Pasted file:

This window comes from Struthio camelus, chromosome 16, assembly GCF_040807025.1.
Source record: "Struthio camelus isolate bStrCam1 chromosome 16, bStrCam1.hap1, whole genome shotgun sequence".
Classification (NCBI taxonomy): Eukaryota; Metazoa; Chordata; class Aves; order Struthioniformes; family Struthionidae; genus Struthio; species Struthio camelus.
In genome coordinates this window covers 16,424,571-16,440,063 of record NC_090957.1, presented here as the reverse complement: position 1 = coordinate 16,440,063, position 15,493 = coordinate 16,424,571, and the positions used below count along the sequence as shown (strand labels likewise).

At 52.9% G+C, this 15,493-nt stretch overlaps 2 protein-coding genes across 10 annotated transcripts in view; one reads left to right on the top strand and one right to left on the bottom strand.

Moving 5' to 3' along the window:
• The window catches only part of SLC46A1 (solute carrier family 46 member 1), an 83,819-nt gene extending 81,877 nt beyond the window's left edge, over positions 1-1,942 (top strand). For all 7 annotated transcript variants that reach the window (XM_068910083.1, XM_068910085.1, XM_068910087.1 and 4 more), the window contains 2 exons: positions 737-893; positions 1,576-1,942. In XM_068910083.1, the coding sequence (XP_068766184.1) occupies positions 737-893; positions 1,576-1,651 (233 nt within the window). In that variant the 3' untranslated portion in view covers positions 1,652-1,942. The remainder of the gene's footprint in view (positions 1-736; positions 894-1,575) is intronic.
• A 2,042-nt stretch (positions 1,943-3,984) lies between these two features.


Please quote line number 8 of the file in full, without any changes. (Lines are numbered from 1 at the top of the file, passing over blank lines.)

• A 2,042-nt stretch (positions 1,943-3,984) lies between these two features.